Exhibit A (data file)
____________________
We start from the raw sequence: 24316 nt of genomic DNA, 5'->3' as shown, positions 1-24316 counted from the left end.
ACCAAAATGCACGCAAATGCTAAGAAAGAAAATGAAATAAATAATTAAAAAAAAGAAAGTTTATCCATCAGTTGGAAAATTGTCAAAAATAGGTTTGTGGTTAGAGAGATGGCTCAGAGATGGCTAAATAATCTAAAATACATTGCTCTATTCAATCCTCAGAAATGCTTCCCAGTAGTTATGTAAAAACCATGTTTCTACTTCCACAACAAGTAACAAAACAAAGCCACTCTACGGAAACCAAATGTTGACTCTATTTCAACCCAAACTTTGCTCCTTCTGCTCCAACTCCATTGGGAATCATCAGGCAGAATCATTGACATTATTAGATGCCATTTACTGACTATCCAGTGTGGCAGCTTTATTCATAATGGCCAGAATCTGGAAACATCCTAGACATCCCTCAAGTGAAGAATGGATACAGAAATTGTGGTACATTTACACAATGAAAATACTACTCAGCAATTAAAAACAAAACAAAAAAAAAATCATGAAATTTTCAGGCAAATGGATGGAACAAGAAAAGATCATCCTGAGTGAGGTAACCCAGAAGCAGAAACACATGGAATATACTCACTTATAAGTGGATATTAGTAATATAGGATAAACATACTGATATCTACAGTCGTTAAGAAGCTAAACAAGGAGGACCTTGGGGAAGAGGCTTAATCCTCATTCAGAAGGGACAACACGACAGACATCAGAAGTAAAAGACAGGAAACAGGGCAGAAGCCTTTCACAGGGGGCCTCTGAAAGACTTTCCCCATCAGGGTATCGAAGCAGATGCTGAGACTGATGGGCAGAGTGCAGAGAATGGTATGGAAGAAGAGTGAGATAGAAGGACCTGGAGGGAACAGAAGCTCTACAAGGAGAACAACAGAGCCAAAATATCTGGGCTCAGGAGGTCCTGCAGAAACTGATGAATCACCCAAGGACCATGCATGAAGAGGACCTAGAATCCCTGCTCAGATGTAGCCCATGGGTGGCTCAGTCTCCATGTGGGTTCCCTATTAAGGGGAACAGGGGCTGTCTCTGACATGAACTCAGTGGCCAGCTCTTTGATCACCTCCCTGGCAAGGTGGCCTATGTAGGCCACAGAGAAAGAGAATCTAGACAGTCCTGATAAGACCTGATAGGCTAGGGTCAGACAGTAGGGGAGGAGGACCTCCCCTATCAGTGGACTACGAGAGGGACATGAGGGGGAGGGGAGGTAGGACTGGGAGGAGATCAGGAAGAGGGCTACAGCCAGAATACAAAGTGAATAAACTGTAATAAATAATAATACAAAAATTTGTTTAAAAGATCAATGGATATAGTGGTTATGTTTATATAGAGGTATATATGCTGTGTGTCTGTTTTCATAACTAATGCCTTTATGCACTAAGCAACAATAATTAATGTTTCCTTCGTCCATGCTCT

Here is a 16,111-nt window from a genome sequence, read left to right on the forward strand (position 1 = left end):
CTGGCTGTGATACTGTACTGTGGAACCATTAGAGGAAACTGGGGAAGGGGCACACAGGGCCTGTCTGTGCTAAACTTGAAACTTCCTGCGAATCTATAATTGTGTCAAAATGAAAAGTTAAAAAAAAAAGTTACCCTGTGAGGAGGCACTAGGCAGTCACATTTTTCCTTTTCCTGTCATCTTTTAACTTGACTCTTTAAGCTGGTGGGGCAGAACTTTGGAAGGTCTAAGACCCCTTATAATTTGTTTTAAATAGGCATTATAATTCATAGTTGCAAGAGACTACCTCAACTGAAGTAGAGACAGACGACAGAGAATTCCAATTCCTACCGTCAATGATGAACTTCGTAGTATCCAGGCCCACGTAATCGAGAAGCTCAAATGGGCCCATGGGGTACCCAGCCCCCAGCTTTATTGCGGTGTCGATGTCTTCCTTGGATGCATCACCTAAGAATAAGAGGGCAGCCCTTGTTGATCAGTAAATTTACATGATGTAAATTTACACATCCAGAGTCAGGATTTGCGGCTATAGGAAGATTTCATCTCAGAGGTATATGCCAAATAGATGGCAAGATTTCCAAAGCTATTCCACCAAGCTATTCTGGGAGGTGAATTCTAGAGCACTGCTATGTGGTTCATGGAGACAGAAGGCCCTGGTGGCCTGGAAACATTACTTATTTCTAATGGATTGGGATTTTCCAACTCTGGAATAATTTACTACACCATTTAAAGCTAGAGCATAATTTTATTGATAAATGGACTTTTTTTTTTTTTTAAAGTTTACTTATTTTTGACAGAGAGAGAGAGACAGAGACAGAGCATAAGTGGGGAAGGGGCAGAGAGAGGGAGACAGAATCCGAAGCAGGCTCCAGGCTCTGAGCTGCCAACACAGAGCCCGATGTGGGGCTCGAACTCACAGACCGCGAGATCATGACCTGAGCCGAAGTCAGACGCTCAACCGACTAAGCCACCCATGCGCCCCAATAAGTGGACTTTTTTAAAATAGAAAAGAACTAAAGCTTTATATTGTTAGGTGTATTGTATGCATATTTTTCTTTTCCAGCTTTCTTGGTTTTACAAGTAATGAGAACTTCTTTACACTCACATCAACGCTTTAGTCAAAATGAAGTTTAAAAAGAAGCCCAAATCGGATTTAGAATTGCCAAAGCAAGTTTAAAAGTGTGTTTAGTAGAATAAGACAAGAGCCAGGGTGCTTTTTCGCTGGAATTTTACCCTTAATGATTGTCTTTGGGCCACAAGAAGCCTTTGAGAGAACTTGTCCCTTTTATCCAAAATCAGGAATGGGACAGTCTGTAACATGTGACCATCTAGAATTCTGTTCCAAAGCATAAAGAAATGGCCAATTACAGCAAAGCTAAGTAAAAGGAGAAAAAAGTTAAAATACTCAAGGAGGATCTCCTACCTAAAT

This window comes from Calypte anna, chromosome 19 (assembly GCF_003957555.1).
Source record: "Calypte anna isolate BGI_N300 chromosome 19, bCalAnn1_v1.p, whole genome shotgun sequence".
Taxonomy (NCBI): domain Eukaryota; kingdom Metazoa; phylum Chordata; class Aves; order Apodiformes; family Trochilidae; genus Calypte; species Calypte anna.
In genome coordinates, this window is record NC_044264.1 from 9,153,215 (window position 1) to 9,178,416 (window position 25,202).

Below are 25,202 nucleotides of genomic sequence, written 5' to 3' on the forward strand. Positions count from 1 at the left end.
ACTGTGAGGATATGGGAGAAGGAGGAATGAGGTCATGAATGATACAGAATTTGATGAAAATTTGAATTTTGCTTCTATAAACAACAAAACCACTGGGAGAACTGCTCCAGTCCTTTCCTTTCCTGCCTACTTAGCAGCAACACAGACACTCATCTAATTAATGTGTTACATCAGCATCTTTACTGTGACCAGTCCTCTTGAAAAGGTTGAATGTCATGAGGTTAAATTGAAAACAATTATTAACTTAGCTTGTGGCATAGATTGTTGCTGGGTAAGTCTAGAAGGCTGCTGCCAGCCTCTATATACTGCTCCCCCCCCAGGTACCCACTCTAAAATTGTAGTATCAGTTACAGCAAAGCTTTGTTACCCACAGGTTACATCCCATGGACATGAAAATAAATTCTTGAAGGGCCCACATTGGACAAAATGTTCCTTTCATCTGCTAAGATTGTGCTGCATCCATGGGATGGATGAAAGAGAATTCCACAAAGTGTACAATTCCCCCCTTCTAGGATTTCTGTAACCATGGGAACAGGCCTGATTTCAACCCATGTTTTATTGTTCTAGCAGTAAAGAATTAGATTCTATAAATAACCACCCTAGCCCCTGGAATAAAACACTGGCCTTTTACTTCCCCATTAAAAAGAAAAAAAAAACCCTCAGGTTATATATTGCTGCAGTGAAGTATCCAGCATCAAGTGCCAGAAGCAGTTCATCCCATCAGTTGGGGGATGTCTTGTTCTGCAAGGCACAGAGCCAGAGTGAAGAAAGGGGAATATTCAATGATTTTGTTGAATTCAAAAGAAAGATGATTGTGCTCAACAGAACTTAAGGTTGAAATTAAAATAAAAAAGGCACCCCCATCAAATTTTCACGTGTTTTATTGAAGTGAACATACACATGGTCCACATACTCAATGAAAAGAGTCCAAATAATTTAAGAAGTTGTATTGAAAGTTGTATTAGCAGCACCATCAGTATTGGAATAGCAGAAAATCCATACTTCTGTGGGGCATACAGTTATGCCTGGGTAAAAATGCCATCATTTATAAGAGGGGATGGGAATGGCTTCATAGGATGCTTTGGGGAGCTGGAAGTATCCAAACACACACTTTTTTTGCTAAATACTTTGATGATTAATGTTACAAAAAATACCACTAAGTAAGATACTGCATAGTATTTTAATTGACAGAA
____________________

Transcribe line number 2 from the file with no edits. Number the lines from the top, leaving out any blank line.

ACCAAAATGCACGCAAATGCTAAGAAAGAAAATGAAATAAATAATTAAAAAAAAGAAAGTTTATCCATCAGTTGGAAAATTGTCAAAAATAGGTTTGTGGTTAGAGAGATGGCTCAGAGATGGCTAAATAATCTAAAATACATTGCTCTATTCAATCCTCAGAAATGCTTCCCAGTAGTTATGTAAAAACCATGTTTCTACTTCCACAACAAGTAACAAAACAAAGCCACTCTACGGAAACCAAATGTTGACTCTATTTCAACCCAAACTTTGCTCCTTCTGCTCCAACTCCATTGGGAATCATCAGGCAGAATCATTGACATTATTAGATGCCATTTACTGACTATCCAGTGTGGCAGCTTTATTCATAATGGCCAGAATCTGGAAACATCCTAGACATCCCTCAAGTGAAGAATGGATACAGAAATTGTGGTACATTTACACAATGAAAATACTACTCAGCAATTAAAAACAAAACAAAAAAAAAATCATGAAATTTTCAGGCAAATGGATGGAACAAGAAAAGATCATCCTGAGTGAGGTAACCCAGAAGCAGAAACACATGGAATATACTCACTTATAAGTGGATATTAGTAATATAGGATAAACATACTGATATCTACAGTCGTTAAGAAGCTAAACAAGGAGGACCTTGGGGAAGAGGCTTAATCCTCATTCAGAAGGGACAACACGACAGACATCAGAAGTAAAAGACAGGAAACAGGGCAGAAGCCTTTCACAGGGGGCCTCTGAAAGACTTTCCCCATCAGGGTATCGAAGCAGATGCTGAGACTGATGGGCAGAGTGCAGAGAATGGTATGGAAGAAGAGTGAGATAGAAGGACCTGGAGGGAACAGAAGCTCTACAAGGAGAACAACAGAGCCAAAATATCTGGGCTCAGGAGGTCCTGCAGAAACTGATGAATCACCCAAGGACCATGCATGAAGAGGACCTAGAATCCCTGCTCAGATGTAGCCCATGGGTGGCTCAGTCTCCATGTGGGTTCCCTATTAAGGGGAACAGGGGCTGTCTCTGACATGAACTCAGTGGCCAGCTCTTTGATCACCTCCCTGGCAAGGTGGCCTATGTAGGCCACAGAGAAAGAGAATCTAGACAGTCCTGATAAGACCTGATAGGCTAGGGTCAGACAGTAGGGGAGGAGGACCTCCCCTATCAGTGGACTACGAGAGGGACATGAGGGGGAGGGGAGGTAGGACTGGGAGGAGATCAGGAAGAGGGCTACAGCCAGAATACAAAGTGAATAAACTGTAATAAATAATAATACAAAAATTTGTTTAAAAGATCAATGGATATAGTGGTTATGTTTATATAGAGGTATATATGCTGTGTGTCTGTTTTCATAACTAATGCCTTTATGCACTAAGCAACAATAATTAATGTTTCCTTCGTCCATGCTCT